Turning vibrations to sound

The first time in Kentucky a child had received a bone conduction hearing device and was about to have it turned on.

The audiologist’s office grew quiet with a sort of controlled excitement while Jaci Curry waited for the big moment. “You should be able to hear your mom when she talks very, very quiet,” said Casey Rutledge, audiologist, University of Louisville Physicians.

It was finally happening — the first time in Kentucky a child had received a bone conduction hearing device and was about to have it turned on.

The new device had been implanted inside Jaci’s head in a procedure at Norton Children’s Hospital several weeks prior. Now, with the click of a computer button, it was turned on.

“Can you hear me?” whispered Amanda Curry, Jaci’s mother.

The 8-year-old beamed and tension in the room evaporated. Soon, doctor and patient were high-fiving.

“When you’re in school you’ll be able to hear all your friends talk on that side!” Amanda said.

“That side” refers to Jaci’s right side, the side she could no longer hear out of after a bout with meningitis when she was just 4 months old. Although Jaci could still hear out of her left ear, the unbalance made it difficult to hear in certain situations.

“A lot of times in loud settings, such as restaurants, she would stay rather frustrated,” Amanda said. “Her biggest issue is in the morning in her school’s gym when they have the entire school in there for announcements. I’m very excited for the opportunities for her, being able to hear more, being able to focus more.”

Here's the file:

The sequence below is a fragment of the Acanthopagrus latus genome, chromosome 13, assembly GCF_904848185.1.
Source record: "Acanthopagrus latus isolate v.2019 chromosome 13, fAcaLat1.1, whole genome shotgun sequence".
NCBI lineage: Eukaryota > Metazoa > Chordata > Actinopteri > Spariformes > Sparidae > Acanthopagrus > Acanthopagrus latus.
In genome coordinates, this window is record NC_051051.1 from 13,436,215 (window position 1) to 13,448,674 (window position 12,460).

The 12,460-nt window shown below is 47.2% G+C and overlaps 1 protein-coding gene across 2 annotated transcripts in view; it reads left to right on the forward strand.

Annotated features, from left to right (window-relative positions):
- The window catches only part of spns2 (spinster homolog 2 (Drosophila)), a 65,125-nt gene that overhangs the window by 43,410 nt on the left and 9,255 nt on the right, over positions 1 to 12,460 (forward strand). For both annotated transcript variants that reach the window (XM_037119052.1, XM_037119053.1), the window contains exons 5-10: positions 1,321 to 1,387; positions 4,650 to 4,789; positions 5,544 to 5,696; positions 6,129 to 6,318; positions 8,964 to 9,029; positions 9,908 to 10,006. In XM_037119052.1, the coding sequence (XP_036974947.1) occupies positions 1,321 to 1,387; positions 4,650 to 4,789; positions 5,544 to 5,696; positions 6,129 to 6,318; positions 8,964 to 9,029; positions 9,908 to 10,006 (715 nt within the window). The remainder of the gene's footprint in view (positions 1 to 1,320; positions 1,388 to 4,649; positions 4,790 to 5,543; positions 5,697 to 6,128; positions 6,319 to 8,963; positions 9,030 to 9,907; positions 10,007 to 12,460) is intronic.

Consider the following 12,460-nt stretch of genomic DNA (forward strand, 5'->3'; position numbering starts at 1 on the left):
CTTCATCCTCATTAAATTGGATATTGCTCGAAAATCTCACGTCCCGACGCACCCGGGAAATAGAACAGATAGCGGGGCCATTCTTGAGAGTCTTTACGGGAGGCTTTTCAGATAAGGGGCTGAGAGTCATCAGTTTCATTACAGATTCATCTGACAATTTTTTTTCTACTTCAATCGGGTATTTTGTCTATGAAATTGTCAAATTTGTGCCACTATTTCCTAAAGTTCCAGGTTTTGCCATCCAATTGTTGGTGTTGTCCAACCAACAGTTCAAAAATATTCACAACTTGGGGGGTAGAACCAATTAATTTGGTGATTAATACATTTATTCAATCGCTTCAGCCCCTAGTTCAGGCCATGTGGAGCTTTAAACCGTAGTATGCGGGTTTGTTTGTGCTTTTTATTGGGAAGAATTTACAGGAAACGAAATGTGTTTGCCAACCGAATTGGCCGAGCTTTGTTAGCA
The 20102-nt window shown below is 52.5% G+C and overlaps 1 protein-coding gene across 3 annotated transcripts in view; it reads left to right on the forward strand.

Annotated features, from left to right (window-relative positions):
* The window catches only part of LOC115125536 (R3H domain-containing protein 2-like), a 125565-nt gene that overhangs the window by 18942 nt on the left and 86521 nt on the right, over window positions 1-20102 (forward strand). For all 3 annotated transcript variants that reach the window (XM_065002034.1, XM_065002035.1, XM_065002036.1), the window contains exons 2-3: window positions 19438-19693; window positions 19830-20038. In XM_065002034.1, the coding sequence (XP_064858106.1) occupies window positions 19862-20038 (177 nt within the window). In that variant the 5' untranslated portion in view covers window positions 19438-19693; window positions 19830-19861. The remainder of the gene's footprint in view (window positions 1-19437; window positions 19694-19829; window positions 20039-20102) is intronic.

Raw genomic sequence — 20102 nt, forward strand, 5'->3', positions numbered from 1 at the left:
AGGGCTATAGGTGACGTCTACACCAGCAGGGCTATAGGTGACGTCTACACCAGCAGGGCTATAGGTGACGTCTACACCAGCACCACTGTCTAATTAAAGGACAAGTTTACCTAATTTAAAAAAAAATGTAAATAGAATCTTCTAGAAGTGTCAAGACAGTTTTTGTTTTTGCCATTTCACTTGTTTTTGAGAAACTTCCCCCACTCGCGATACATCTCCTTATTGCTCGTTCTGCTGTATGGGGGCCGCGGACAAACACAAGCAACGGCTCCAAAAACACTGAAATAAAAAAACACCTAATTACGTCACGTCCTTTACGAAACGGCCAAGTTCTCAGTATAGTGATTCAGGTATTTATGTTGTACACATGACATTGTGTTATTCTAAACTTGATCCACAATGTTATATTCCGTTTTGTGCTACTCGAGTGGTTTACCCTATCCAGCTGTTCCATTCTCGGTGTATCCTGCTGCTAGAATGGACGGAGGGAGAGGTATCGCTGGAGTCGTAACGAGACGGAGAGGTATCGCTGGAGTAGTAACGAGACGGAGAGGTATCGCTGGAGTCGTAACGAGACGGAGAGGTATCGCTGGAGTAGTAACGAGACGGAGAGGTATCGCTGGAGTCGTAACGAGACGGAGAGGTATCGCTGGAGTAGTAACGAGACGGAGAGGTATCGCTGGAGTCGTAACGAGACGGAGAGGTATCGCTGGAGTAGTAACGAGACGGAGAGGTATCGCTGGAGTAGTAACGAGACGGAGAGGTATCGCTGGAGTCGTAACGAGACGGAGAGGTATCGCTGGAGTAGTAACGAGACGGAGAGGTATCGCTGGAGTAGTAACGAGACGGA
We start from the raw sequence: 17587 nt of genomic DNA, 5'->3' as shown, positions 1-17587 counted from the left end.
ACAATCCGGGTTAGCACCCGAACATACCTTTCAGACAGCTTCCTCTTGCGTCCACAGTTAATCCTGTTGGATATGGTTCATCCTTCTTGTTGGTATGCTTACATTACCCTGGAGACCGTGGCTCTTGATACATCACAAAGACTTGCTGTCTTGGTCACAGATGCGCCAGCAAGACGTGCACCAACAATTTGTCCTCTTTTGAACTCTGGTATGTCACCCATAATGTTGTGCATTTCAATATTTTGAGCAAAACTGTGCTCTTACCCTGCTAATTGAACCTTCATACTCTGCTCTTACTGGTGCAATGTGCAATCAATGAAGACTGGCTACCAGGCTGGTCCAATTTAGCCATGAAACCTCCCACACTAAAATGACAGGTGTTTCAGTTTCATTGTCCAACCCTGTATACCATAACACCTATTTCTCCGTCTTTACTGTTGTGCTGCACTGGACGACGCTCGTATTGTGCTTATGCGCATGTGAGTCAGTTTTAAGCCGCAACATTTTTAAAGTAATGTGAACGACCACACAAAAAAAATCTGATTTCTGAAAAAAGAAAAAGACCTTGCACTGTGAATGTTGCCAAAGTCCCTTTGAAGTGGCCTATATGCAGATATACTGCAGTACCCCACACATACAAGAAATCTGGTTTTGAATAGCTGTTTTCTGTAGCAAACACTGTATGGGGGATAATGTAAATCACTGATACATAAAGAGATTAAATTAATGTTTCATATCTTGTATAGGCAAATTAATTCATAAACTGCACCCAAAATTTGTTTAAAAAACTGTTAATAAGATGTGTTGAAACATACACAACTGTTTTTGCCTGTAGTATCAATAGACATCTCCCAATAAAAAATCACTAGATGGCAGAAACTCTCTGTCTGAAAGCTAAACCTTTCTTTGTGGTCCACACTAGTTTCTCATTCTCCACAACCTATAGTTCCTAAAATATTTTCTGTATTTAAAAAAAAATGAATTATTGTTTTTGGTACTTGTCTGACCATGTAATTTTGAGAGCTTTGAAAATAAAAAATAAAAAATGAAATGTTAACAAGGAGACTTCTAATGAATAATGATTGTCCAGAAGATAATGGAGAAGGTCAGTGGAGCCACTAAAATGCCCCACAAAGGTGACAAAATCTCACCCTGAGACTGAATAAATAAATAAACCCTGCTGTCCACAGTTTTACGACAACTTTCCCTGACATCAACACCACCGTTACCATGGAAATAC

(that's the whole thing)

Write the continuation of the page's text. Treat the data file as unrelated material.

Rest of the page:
During the hour-long surgery, the hearing device, called an Alpha 2 by Sophono, was implanted under the skin and onto the bone, according to Arun K. Gadre, M.D., director of Otology, Neurotology and Skull Base Surgery, University of Louisville Physicians and Norton Children’s Hospital. The implant is designed for patients age 5 and older.

After the surgical site heals, which takes up to a month, the patient is fitted with a sound processor, which is placed behind the ear using a magnet, making it removable. On Sept. 9, the day Jaci’s implant was turned on, she learned how to put the sound processor on, take it off and replace its battery.

“I think she is going to love it,” Dr. Rutledge said. “It’s going to be different, but in a great way.”


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